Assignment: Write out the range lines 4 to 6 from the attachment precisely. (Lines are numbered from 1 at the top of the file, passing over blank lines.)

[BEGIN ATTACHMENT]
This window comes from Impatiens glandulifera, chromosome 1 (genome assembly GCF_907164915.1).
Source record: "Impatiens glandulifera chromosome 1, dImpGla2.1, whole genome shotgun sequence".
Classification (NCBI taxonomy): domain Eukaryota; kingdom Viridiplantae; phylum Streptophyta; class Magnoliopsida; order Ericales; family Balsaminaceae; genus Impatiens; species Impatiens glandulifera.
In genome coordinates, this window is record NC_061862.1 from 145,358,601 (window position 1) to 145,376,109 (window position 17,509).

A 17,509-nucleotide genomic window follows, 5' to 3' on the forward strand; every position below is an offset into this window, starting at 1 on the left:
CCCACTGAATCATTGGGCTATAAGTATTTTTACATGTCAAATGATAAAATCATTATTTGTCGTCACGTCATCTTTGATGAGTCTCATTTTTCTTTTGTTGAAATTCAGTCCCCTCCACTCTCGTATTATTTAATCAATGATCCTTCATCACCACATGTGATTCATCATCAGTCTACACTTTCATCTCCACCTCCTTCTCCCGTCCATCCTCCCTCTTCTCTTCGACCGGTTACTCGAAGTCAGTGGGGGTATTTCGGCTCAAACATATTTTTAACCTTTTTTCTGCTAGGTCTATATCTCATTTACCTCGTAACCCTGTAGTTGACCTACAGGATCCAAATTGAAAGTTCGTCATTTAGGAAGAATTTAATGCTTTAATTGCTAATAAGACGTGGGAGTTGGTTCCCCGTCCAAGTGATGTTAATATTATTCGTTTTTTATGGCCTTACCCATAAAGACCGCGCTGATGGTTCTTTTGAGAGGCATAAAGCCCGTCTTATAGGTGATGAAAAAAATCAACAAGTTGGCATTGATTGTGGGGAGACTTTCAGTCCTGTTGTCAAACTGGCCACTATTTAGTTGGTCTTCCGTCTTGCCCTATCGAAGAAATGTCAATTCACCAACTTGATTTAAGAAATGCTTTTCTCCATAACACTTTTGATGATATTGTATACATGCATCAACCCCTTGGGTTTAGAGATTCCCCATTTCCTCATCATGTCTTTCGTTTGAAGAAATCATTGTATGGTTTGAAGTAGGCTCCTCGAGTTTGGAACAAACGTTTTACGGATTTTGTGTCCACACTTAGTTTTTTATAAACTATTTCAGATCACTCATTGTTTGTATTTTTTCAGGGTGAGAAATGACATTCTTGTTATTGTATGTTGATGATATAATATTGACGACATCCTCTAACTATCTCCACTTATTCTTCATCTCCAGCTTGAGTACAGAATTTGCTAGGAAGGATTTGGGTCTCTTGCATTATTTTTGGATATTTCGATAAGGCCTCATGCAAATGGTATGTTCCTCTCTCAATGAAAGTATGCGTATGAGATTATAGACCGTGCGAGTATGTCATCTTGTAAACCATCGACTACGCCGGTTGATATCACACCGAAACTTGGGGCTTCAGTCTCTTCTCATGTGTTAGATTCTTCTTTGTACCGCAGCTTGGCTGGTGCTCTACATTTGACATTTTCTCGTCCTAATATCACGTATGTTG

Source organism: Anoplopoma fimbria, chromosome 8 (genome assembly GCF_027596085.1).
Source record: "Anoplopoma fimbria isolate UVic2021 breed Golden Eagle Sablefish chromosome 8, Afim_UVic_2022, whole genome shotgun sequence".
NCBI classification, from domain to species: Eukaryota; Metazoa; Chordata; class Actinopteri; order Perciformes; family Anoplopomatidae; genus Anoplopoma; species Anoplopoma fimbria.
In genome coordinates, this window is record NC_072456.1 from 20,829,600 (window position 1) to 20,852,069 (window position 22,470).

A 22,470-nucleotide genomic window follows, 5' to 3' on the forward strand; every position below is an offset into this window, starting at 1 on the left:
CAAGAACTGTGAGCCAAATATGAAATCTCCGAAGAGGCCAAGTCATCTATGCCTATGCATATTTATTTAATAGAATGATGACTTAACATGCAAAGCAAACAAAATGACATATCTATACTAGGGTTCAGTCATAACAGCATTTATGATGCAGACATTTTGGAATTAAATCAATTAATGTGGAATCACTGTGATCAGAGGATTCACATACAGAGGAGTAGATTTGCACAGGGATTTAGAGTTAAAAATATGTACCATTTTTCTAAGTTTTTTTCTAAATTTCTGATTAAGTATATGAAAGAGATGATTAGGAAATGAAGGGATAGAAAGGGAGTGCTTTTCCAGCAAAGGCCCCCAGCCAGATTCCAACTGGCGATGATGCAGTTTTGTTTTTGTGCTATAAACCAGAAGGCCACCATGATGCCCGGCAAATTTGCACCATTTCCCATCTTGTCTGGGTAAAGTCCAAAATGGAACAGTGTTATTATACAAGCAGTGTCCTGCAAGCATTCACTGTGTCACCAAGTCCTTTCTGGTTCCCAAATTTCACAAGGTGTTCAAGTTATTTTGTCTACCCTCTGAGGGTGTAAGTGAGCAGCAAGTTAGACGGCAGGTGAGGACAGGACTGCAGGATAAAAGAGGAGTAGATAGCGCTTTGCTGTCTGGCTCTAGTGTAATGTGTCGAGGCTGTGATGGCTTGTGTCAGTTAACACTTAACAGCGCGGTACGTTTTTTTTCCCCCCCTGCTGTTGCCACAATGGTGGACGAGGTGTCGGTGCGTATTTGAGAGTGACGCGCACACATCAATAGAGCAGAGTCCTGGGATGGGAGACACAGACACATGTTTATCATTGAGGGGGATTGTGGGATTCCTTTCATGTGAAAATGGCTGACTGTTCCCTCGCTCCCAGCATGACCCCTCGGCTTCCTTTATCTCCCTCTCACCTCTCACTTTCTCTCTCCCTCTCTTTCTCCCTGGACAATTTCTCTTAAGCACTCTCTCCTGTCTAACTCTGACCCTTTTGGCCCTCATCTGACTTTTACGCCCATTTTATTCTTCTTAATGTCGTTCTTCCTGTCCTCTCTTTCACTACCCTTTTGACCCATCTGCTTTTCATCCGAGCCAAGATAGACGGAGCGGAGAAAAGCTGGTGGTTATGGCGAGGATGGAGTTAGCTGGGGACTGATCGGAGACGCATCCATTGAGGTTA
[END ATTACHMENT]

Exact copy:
In genome coordinates, this window is record NC_061862.1 from 145,358,601 (window position 1) to 145,376,109 (window position 17,509).

A 17,509-nucleotide genomic window follows, 5' to 3' on the forward strand; every position below is an offset into this window, starting at 1 on the left:
CCCACTGAATCATTGGGCTATAAGTATTTTTACATGTCAAATGATAAAATCATTATTTGTCGTCACGTCATCTTTGATGAGTCTCATTTTTCTTTTGTTGAAATTCAGTCCCCTCCACTCTCGTATTATTTAATCAATGATCCTTCATCACCACATGTGATTCATCATCAGTCTACACTTTCATCTCCACCTCCTTCTCCCGTCCATCCTCCCTCTTCTCTTCGACCGGTTACTCGAAGTCAGTGGGGGTATTTCGGCTCAAACATATTTTTAACCTTTTTTCTGCTAGGTCTATATCTCATTTACCTCGTAACCCTGTAGTTGACCTACAGGATCCAAATTGAAAGTTCGTCATTTAGGAAGAATTTAATGCTTTAATTGCTAATAAGACGTGGGAGTTGGTTCCCCGTCCAAGTGATGTTAATATTATTCGTTTTTTATGGCCTTACCCATAAAGACCGCGCTGATGGTTCTTTTGAGAGGCATAAAGCCCGTCTTATAGGTGATGAAAAAAATCAACAAGTTGGCATTGATTGTGGGGAGACTTTCAGTCCTGTTGTCAAACTGGCCACTATTTAGTTGGTCTTCCGTCTTGCCCTATCGAAGAAATGTCAATTCACCAACTTGATTTAAGAAATGCTTTTCTCCATAACACTTTTGATGATATTGTATACATGCATCAACCCCTTGGGTTTAGAGATTCCCCATTTCCTCATCATGTCTTTCGTTTGAAGAAATCATTGTATGGTTTGAAGTAGGCTCCTCGAGTTTGGAACAAACGTTTTACGGATTTTGTGTCCACACTTAGTTTTTTATAAACTATTTCAGATCACTCATTGTTTGTATTTTTTCAGGGTGAGAAATGACATTCTTGTTATTGTATGTTGATGATATAATATTGACGACATCCTCTAACTATCTCCACTTATTCTTCATCTCCAGCTTGAGTACAGAATTTGCTAGGAAGGATTTGGGTCTCTTGCATTATTTTTGGATATTTCGATAAGGCCTCATGCAAATGGTATGTTCCTCTCTCAATGAAAGTATGCGTATGAGATTATAGACCGTGCGAGTATGTCATCTTGTAAACCATCGACTACGCCGGTTGATATCACACCGAAACTTGGGGCTTCAGTCTCTTCTCATGTGTTAGATTCTTCTTTGTACCGCAGCTTGGCTGGTGCTCTACATTTGACATTTTCTCGTCCTAATATCACGTATGTTG